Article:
Tens of thousands of the seven million displaced people, mostly women, children and older people; they transit or settle in the cities and rural areas of Uzhgorod and Ivano-Frankivsk in southwestern Ukraine and Kropivnitsky in the center of the country.

In the cities there is a greater presence of NGOs, but in rural areas there are fewer services. Many people decided where to flee because they have family or friends in the area or because shelters are available. In fact, most stay in private homes. Each district or village usually has a center where displaced people can register, and there is a list of shelters, such as schools or youth centers, where rooms (mostly shared) are available.

These places are run by local authorities with the support of volunteers and provide blankets, pillows, medicine, food and other essential items.

The cities have increased in population with the arrival of displaced people and sirens are heard intermittently. Fuel is rationed, people talk about bombings and deaths, and sometimes their emotions overwhelm them. They are consuming a lot of news about the war, especially through mobile. There are roadblocks and curfews, and you only see military planes in the sky, there are no others. There is no longer face-to-face education and children receive classes exclusively online.

Despite all this, there is a sense of normalcy and people continue to go about their daily business. However, the further east, the closer to the front lines, the greater the anguish. And the more recent the flight from a conflict zone, the more likely it is that the person has been exposed to a traumatic experience.

Our teams see acute symptoms of distress, people who are hyperreactive to sound, and others who are irritable or angry. Some people have intrusive thoughts or flashbacks: a person may recall an attack in their hometown every time the sirens sound.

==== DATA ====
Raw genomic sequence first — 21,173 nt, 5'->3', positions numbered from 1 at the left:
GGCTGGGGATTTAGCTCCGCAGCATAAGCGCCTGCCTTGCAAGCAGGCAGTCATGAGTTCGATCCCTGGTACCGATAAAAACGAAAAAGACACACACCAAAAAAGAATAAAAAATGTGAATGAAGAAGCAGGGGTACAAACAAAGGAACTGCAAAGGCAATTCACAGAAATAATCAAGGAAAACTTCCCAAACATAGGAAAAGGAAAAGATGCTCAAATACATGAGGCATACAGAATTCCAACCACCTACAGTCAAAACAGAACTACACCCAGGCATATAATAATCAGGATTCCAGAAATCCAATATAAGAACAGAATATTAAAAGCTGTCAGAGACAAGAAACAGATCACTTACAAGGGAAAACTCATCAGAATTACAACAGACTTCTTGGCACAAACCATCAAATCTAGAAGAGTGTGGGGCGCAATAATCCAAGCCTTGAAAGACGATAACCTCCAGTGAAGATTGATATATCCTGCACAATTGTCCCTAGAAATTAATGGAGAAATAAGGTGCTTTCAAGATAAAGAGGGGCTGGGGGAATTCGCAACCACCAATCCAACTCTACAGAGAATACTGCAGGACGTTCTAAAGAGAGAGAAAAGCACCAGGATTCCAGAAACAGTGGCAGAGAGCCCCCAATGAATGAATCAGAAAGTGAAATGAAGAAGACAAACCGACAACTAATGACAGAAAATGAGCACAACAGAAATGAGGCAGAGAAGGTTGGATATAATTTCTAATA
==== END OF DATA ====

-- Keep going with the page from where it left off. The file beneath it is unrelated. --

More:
Many are worried about what may happen in the future. Some women, for example, fear that their husbands will have to join the army. Other people are sad because their family left the country and they feel lonely. I remember a woman whose son is currently in Austria and her husband is fighting in the Donbas region. Children sometimes display aggressive or regressive behaviors, such as bedwetting.

We also see people who want to help each other because they feel the need to be helpful. Others feel guilty for being alive, for not being on the front lines, for dancing and listening to music, because they think it is not appropriate.

In Ukraine there are about 10 psychiatrists and 1 psychologist per 100,000 inhabitants, according to WHO data from 2020. There are several hospitals, many of them in remote areas, where people were hospitalized for long periods of time to receive psychological care, and where they used to treat psychological problems with medication instead of therapy.

Some psychologists are not trained in psychological first aid and there is no real referral system. In the eastern part of the country, they have more experience in emergencies due to the protracted conflict. On the other hand, professionals located in western areas, those receiving displaced people, often do not have sufficient experience in managing acute stress, and mental health support networks rely on volunteers. To this must be added a stigma associated with seeing a mental health professional, something common in many parts of the world.

In recent weeks, we have recruited professionals from this field and are now beginning to recruit community mental health workers to go door to door to attend to needs in official shelters and informal settlements.

We are training hospital and polyclinic workers, and social workers and volunteers who work in shelters for displaced people in psychological first aid. We train them on how to deal with symptoms of acute stress and on case detection. There is also a self-care component because while healthcare workers focus their priorities on their patients, they also experience high levels of stress.

We treat displaced people directly through psycho-education groups and individual consultations, either in person or by phone. Health workers and school psychologists refer patients to us who also reach us through a specific helpline. We want to help all of them better manage their symptoms and understand that their symptoms are a normal response to an abnormal situation.


Raúl Manarte is responsible for mental health at Doctors Without Borders in Ukraine